Let’s talk about sex (and mental illness)

couple kissing

What do mental illness and sex have to do with each other?  Quite a bit, actually, both in terms of the illness itself and the medications to treat it.

Let’s start with meds.  Antidepressants that affect serotonin (such as the SSRI class) can do a real number on sex drive/function.  This tends to be mediated by a particular type of serotonin receptor known as 5HT2a, which means that some antidepressants that affect serotonin are less likely to cause this problem, such as mirtazapine and vilazodone.  Another option is something like bupropion, which doesn’t act on serotonin receptors.  I talk more about antidepressants in my psych meds 101 post.

Antipsychotics can also be problematic (more on this in psych meds 101).  Antipsychotics work by blocking dopamine receptors, but if there is too much dopamine blockade along a certain pathway in the brain (the tuberoinfundibular pathway to  get really geeky with it), you disrupt levels of the hormone prolactin, and boom, you get sexual dysfunction.  Different antipsychotics vary in their potential to affect prolactin, so having sexual side effects with one doesn’t mean you will necessarily have the same effect with another medication.

Some mood stabilizers such as valproic acid are quite teratogenic, meaning they’re likely to cause fetal malformations.  This means reliable birth control is something that has to be considered along with everything else that goes with a mood disorder.  This is easier said than done for a woman in the midst of a manic episode.

woman lying in bed

Then there is the illness itself.  As a nurse, I’ve spoken to clients who are deeply ashamed of reckless sexual behaviour they’ve engaged in while manic or psychotic, things that under normal circumstances they would never even consider doing.  At the other end of the spectrum, depression can shut down sex drive and sexual function.  These are issues that it’s not easy or comfortable to talk about, so they tend to hide in the shadows, but they can have a huge effect both on an individual level and on a relationship.  I don’t have any great insights or answers to share with you, but I do think it’s important to talk about it.  It’s also worth considering sex as a potential barometer of your mental health.  I remember at one point when my depression was starting to improve I met a man who actually made me feel turned on, and I thought wow, this is the most normal thing that I’ve felt in a very long time.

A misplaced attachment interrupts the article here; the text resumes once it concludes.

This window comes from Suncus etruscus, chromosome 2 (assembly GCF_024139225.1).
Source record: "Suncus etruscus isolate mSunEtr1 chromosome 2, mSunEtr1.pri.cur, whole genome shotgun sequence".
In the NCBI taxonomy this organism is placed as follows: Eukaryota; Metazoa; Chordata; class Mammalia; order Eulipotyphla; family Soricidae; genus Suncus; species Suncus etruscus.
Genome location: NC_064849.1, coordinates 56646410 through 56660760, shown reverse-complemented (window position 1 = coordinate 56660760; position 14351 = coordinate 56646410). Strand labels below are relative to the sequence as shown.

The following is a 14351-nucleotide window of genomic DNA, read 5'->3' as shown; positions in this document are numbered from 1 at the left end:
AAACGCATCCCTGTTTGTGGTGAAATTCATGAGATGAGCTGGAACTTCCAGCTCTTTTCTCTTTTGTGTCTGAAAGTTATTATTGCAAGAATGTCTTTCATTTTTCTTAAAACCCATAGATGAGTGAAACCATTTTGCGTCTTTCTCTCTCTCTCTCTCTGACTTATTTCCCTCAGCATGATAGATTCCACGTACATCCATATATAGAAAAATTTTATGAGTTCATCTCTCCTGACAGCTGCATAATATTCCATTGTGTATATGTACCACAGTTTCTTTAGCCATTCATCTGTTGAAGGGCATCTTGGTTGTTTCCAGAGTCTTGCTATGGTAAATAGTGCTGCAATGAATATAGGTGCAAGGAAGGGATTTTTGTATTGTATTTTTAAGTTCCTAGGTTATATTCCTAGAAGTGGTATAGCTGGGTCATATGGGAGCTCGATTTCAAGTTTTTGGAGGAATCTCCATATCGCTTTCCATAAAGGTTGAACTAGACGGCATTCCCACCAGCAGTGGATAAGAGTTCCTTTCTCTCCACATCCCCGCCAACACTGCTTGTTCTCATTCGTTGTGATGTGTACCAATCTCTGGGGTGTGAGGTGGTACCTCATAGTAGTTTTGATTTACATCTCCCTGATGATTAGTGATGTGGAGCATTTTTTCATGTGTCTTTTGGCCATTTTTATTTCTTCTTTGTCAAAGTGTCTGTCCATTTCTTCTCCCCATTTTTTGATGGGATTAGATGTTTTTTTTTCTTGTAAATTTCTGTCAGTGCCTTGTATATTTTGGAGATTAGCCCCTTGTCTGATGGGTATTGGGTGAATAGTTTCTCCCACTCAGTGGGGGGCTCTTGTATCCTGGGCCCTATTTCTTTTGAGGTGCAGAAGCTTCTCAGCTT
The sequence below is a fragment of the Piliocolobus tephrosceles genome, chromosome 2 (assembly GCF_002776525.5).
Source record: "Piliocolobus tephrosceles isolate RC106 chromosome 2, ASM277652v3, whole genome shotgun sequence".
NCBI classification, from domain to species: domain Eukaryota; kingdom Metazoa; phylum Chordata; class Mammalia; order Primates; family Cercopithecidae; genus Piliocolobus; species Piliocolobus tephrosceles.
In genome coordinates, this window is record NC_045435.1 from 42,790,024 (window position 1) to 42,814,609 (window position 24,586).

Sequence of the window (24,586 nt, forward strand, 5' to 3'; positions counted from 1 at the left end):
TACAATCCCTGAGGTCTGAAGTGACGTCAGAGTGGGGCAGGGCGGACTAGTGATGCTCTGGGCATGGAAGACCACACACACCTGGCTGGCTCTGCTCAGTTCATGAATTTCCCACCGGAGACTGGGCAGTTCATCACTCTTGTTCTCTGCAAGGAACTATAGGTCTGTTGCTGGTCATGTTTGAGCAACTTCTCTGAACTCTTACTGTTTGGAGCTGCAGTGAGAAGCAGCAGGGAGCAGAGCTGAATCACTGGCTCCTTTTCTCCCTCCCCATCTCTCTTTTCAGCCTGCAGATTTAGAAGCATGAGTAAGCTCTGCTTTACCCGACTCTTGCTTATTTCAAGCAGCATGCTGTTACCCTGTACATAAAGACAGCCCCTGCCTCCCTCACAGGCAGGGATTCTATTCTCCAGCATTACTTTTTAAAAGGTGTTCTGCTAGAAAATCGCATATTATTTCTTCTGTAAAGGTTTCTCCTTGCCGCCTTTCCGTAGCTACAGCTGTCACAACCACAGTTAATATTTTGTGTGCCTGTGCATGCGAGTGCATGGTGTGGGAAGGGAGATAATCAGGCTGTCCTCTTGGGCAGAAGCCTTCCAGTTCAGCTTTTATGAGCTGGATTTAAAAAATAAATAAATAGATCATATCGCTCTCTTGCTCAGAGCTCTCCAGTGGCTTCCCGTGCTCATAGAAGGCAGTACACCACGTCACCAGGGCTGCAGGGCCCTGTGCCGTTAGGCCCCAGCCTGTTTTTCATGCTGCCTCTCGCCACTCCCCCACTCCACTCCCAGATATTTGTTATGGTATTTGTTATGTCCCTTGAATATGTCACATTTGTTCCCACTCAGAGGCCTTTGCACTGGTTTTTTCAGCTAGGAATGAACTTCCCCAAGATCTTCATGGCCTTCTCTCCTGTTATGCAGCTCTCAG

I’ll close with a quick word on autoerotic activity, to borrow a term from Seinfeld.  Orgasm releases happy hormones like oxytocin and dopamine, so it seems to me a little bit of self-love once in a while can’t hurt.  And really, we all deserve some self-love, whether it’s in an erotic sense or not.

 

Image credits:

efes on Pixabay

Berzin on Pixabay

 

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7 thoughts on “Let’s talk about sex (and mental illness)

  1. Zia Doyle says:

    I definitely think it does no harm in using your sex drive as your own barometer for the state of your mental health. There are months were I have been depressed and just accepted it as a prolonged funk, missing certain cues, not giving my mental patterns the serious consideration and action I deserved. In the past I never would have correlated these two areas, It wouldn’t have even crossed my mind but the more I read about this concept it makes perfect sense to me. Thanks for the educational post! It has opened new pathways for me to research.

    Liked by 1 person

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